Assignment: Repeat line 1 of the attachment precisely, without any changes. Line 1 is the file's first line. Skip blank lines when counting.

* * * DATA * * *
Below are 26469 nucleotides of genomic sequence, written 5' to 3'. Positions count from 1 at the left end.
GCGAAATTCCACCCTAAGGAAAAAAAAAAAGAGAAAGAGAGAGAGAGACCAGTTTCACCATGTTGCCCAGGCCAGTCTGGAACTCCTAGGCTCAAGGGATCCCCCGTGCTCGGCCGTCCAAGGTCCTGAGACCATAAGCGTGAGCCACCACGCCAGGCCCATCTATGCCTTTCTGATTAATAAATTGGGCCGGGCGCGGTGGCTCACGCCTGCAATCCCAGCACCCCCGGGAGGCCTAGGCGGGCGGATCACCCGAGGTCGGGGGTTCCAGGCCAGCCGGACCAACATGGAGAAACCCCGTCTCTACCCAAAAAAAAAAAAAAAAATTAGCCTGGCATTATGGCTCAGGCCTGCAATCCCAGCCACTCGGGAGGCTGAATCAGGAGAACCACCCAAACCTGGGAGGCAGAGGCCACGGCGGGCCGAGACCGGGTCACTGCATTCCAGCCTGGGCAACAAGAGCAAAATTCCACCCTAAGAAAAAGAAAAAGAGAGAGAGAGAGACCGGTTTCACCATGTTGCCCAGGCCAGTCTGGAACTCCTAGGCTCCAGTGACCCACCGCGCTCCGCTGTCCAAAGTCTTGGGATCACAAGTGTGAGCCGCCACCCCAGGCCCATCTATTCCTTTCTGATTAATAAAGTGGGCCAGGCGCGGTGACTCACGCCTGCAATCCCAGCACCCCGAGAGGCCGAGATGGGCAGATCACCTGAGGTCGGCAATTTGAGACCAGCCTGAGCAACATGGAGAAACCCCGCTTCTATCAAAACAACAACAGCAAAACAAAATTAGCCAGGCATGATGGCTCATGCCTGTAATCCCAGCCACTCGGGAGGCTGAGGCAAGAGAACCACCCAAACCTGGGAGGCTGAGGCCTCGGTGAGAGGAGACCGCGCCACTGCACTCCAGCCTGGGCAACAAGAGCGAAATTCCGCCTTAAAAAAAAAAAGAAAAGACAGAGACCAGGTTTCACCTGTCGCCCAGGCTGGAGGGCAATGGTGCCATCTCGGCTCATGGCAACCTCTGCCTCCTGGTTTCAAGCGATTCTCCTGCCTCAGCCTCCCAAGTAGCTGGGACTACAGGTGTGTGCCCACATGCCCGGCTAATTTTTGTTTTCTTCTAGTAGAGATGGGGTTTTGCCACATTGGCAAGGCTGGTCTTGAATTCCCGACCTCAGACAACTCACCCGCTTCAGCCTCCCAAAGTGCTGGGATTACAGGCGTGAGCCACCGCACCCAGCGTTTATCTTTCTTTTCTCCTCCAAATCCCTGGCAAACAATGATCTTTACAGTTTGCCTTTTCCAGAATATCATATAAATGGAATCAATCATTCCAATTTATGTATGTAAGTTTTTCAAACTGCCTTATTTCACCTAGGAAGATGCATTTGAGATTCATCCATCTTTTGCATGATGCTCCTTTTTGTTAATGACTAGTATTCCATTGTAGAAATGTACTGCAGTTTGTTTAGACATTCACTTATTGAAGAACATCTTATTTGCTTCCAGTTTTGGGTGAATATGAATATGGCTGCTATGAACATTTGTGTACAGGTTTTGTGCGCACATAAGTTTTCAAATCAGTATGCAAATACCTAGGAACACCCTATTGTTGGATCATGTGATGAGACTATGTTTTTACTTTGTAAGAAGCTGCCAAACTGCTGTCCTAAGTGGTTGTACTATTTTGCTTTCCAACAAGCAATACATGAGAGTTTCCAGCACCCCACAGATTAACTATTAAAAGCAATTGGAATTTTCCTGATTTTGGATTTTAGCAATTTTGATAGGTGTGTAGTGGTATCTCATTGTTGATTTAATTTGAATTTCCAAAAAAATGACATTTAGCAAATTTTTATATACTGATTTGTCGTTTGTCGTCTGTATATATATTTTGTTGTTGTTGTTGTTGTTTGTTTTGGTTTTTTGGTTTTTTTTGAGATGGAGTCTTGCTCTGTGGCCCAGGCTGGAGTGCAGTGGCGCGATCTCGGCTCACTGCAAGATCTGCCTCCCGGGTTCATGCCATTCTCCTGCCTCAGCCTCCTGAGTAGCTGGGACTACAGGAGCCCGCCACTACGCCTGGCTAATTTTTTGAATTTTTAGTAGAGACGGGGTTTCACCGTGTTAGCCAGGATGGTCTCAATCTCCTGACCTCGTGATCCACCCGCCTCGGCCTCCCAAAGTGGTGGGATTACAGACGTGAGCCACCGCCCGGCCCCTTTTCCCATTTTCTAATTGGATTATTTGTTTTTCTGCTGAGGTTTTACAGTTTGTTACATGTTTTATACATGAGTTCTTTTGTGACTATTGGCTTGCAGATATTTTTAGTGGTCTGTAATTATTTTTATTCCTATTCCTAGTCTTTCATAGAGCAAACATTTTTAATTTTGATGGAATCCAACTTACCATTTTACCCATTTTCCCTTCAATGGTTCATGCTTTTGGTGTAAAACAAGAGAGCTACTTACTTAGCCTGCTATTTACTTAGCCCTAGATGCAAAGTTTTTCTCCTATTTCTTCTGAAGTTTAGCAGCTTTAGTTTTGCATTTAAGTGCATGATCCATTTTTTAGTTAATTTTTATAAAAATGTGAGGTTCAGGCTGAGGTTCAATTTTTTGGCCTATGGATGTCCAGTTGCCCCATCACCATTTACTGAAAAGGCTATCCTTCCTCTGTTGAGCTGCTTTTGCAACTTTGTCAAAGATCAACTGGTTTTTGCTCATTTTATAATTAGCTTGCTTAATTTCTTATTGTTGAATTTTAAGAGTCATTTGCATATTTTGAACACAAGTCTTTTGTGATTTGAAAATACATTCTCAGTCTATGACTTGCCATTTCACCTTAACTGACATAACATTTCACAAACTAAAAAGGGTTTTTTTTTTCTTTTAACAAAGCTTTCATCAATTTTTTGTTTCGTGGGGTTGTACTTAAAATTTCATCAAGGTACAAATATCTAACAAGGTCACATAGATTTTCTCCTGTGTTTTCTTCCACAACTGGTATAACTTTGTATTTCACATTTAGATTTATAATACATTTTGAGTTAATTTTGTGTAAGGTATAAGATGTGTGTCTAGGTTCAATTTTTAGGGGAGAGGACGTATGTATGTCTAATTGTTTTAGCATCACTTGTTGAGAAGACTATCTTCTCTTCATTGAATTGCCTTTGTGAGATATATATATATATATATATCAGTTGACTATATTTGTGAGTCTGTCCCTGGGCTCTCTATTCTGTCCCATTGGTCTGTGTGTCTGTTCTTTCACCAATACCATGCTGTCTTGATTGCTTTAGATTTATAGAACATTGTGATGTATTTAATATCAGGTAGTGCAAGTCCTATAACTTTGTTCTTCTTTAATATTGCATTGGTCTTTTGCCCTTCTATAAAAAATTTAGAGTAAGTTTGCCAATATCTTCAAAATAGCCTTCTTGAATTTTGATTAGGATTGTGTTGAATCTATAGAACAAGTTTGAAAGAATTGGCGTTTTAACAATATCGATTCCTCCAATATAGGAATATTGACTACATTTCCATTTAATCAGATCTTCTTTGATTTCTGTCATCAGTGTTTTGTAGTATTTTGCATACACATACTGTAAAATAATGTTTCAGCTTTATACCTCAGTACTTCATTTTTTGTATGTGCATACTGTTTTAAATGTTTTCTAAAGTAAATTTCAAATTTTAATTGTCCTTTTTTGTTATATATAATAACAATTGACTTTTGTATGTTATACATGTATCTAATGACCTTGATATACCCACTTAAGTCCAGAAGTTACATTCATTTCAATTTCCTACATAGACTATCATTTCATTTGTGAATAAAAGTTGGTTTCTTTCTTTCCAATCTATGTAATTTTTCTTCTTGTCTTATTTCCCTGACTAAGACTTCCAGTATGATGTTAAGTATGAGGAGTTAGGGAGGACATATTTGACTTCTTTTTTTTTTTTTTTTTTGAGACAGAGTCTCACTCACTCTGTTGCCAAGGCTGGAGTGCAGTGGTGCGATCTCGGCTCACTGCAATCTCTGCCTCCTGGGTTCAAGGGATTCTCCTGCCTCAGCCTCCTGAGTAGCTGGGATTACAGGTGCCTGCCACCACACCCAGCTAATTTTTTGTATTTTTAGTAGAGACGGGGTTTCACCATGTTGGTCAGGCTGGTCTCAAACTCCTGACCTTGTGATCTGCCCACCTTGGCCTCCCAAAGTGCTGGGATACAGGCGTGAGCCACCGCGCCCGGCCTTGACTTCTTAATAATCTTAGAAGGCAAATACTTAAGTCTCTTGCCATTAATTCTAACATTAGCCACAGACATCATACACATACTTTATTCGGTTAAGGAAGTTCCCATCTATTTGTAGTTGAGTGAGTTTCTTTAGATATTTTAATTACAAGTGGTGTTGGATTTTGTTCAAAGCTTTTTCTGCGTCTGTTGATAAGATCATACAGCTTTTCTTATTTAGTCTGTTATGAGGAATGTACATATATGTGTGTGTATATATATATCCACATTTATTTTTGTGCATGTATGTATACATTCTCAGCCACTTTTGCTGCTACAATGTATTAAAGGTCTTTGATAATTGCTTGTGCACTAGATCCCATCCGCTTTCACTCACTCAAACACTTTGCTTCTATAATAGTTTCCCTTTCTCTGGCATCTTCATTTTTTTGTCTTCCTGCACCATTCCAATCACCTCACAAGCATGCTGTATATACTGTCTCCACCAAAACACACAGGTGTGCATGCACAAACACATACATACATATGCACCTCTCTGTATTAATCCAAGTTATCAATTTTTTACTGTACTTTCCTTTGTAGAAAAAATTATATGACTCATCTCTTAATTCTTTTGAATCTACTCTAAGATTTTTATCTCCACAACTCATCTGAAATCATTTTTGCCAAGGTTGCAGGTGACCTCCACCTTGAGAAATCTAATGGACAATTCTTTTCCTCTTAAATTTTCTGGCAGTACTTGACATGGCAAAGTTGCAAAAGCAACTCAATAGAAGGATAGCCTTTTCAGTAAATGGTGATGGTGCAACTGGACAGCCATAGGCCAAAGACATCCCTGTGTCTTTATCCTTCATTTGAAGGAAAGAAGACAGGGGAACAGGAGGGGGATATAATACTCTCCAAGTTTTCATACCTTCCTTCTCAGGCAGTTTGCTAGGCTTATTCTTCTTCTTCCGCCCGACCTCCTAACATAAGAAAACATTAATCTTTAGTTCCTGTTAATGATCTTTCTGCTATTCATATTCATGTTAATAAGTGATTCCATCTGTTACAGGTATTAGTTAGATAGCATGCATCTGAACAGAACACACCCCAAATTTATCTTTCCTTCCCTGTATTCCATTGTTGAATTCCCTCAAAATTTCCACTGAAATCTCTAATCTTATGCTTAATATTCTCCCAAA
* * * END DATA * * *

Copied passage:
Below are 26469 nucleotides of genomic sequence, written 5' to 3'. Positions count from 1 at the left end.